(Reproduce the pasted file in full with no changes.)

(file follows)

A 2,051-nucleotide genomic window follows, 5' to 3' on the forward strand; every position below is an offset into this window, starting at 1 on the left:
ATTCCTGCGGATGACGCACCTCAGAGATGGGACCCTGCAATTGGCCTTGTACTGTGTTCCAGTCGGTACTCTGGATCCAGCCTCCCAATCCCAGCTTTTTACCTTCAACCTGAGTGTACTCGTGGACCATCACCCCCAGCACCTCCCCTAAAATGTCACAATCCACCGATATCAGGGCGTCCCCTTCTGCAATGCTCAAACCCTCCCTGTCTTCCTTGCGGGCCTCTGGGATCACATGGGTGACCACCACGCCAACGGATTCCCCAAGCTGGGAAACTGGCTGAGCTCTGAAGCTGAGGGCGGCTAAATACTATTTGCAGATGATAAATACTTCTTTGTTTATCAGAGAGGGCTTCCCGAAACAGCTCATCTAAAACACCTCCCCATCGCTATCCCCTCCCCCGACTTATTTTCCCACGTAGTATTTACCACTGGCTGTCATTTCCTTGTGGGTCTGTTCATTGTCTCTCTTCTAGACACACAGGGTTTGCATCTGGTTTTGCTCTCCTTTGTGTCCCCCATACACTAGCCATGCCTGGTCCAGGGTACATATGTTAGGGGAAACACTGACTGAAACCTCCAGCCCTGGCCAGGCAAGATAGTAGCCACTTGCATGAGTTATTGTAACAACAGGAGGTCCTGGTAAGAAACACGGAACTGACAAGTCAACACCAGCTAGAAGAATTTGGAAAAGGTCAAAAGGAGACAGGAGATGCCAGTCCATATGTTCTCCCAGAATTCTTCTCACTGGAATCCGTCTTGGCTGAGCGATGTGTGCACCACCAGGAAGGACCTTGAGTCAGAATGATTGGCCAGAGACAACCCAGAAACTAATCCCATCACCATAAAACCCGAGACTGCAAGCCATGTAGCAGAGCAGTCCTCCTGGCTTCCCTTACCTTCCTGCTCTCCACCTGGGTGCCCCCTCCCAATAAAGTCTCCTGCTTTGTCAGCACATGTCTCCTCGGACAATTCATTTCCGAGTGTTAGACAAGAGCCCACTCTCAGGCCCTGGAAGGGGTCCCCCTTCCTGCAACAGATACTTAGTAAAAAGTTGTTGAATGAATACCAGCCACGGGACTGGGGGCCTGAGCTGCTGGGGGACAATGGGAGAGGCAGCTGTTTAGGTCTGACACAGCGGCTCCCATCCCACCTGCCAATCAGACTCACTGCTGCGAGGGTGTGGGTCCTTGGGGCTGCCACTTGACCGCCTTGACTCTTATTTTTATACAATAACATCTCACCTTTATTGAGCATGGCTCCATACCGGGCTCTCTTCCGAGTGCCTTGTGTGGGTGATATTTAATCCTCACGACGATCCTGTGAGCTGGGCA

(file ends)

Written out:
A 2,051-nucleotide genomic window follows, 5' to 3' on the forward strand; every position below is an offset into this window, starting at 1 on the left:
ATTCCTGCGGATGACGCACCTCAGAGATGGGACCCTGCAATTGGCCTTGTACTGTGTTCCAGTCGGTACTCTGGATCCAGCCTCCCAATCCCAGCTTTTTACCTTCAACCTGAGTGTACTCGTGGACCATCACCCCCAGCACCTCCCCTAAAATGTCACAATCCACCGATATCAGGGCGTCCCCTTCTGCAATGCTCAAACCCTCCCTGTCTTCCTTGCGGGCCTCTGGGATCACATGGGTGACCACCACGCCAACGGATTCCCCAAGCTGGGAAACTGGCTGAGCTCTGAAGCTGAGGGCGGCTAAATACTATTTGCAGATGATAAATACTTCTTTGTTTATCAGAGAGGGCTTCCCGAAACAGCTCATCTAAAACACCTCCCCATCGCTATCCCCTCCCCCGACTTATTTTCCCACGTAGTATTTACCACTGGCTGTCATTTCCTTGTGGGTCTGTTCATTGTCTCTCTTCTAGACACACAGGGTTTGCATCTGGTTTTGCTCTCCTTTGTGTCCCCCATACACTAGCCATGCCTGGTCCAGGGTACATATGTTAGGGGAAACACTGACTGAAACCTCCAGCCCTGGCCAGGCAAGATAGTAGCCACTTGCATGAGTTATTGTAACAACAGGAGGTCCTGGTAAGAAACACGGAACTGACAAGTCAACACCAGCTAGAAGAATTTGGAAAAGGTCAAAAGGAGACAGGAGATGCCAGTCCATATGTTCTCCCAGAATTCTTCTCACTGGAATCCGTCTTGGCTGAGCGATGTGTGCACCACCAGGAAGGACCTTGAGTCAGAATGATTGGCCAGAGACAACCCAGAAACTAATCCCATCACCATAAAACCCGAGACTGCAAGCCATGTAGCAGAGCAGTCCTCCTGGCTTCCCTTACCTTCCTGCTCTCCACCTGGGTGCCCCCTCCCAATAAAGTCTCCTGCTTTGTCAGCACATGTCTCCTCGGACAATTCATTTCCGAGTGTTAGACAAGAGCCCACTCTCAGGCCCTGGAAGGGGTCCCCCTTCCTGCAACAGATACTTAGTAAAAAGTTGTTGAATGAATACCAGCCACGGGACTGGGGGCCTGAGCTGCTGGGGGACAATGGGAGAGGCAGCTGTTTAGGTCTGACACAGCGGCTCCCATCCCACCTGCCAATCAGACTCACTGCTGCGAGGGTGTGGGTCCTTGGGGCTGCCACTTGACCGCCTTGACTCTTATTTTTATACAATAACATCTCACCTTTATTGAGCATGGCTCCATACCGGGCTCTCTTCCGAGTGCCTTGTGTGGGTGATATTTAATCCTCACGACGATCCTGTGAGCTGGGCA